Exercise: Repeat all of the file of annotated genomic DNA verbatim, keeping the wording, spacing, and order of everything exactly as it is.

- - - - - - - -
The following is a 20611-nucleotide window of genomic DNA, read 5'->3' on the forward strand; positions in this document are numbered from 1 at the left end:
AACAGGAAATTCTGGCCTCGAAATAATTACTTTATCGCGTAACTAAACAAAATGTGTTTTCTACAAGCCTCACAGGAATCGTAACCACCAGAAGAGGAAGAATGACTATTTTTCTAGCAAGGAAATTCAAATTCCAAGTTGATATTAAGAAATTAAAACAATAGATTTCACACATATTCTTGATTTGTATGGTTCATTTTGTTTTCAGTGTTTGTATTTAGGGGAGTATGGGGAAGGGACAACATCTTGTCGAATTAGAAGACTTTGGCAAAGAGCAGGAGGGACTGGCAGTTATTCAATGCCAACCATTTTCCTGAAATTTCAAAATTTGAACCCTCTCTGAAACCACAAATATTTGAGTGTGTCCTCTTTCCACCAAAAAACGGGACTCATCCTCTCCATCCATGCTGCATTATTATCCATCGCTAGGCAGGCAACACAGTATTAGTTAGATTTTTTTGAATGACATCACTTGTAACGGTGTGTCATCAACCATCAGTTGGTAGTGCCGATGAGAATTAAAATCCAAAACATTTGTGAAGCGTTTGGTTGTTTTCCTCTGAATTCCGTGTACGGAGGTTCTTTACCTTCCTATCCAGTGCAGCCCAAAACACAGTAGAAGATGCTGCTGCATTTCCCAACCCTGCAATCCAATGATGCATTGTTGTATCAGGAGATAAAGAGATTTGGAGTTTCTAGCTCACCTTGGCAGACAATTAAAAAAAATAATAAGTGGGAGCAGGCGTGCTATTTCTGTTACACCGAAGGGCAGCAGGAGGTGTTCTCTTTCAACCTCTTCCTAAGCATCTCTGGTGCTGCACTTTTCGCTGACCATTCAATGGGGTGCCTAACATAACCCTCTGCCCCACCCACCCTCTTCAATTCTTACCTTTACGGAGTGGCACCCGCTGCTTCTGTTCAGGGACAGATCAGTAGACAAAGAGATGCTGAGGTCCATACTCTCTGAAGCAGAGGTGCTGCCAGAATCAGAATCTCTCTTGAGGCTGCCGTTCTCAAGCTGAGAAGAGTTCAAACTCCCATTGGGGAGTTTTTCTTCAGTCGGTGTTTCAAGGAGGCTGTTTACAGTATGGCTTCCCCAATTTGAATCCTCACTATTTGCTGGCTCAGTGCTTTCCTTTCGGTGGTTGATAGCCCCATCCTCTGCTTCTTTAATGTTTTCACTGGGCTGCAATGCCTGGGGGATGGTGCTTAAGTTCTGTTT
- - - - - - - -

The following is a 20611-nucleotide window of genomic DNA, read 5'->3' on the forward strand; positions in this document are numbered from 1 at the left end:
AACAGGAAATTCTGGCCTCGAAATAATTACTTTATCGCGTAACTAAACAAAATGTGTTTTCTACAAGCCTCACAGGAATCGTAACCACCAGAAGAGGAAGAATGACTATTTTTCTAGCAAGGAAATTCAAATTCCAAGTTGATATTAAGAAATTAAAACAATAGATTTCACACATATTCTTGATTTGTATGGTTCATTTTGTTTTCAGTGTTTGTATTTAGGGGAGTATGGGGAAGGGACAACATCTTGTCGAATTAGAAGACTTTGGCAAAGAGCAGGAGGGACTGGCAGTTATTCAATGCCAACCATTTTCCTGAAATTTCAAAATTTGAACCCTCTCTGAAACCACAAATATTTGAGTGTGTCCTCTTTCCACCAAAAAACGGGACTCATCCTCTCCATCCATGCTGCATTATTATCCATCGCTAGGCAGGCAACACAGTATTAGTTAGATTTTTTTGAATGACATCACTTGTAACGGTGTGTCATCAACCATCAGTTGGTAGTGCCGATGAGAATTAAAATCCAAAACATTTGTGAAGCGTTTGGTTGTTTTCCTCTGAATTCCGTGTACGGAGGTTCTTTACCTTCCTATCCAGTGCAGCCCAAAACACAGTAGAAGATGCTGCTGCATTTCCCAACCCTGCAATCCAATGATGCATTGTTGTATCAGGAGATAAAGAGATTTGGAGTTTCTAGCTCACCTTGGCAGACAATTAAAAAAAATAATAAGTGGGAGCAGGCGTGCTATTTCTGTTACACCGAAGGGCAGCAGGAGGTGTTCTCTTTCAACCTCTTCCTAAGCATCTCTGGTGCTGCACTTTTCGCTGACCATTCAATGGGGTGCCTAACATAACCCTCTGCCCCACCCACCCTCTTCAATTCTTACCTTTACGGAGTGGCACCCGCTGCTTCTGTTCAGGGACAGATCAGTAGACAAAGAGATGCTGAGGTCCATACTCTCTGAAGCAGAGGTGCTGCCAGAATCAGAATCTCTCTTGAGGCTGCCGTTCTCAAGCTGAGAAGAGTTCAAACTCCCATTGGGGAGTTTTTCTTCAGTCGGTGTTTCAAGGAGGCTGTTTACAGTATGGCTTCCCCAATTTGAATCCTCACTATTTGCTGGCTCAGTGCTTTCCTTTCGGTGGTTGATAGCCCCATCCTCTGCTTCTTTAATGTTTTCACTGGGCTGCAATGCCTGGGGGATGGTGCTTAAGTTCTGTTT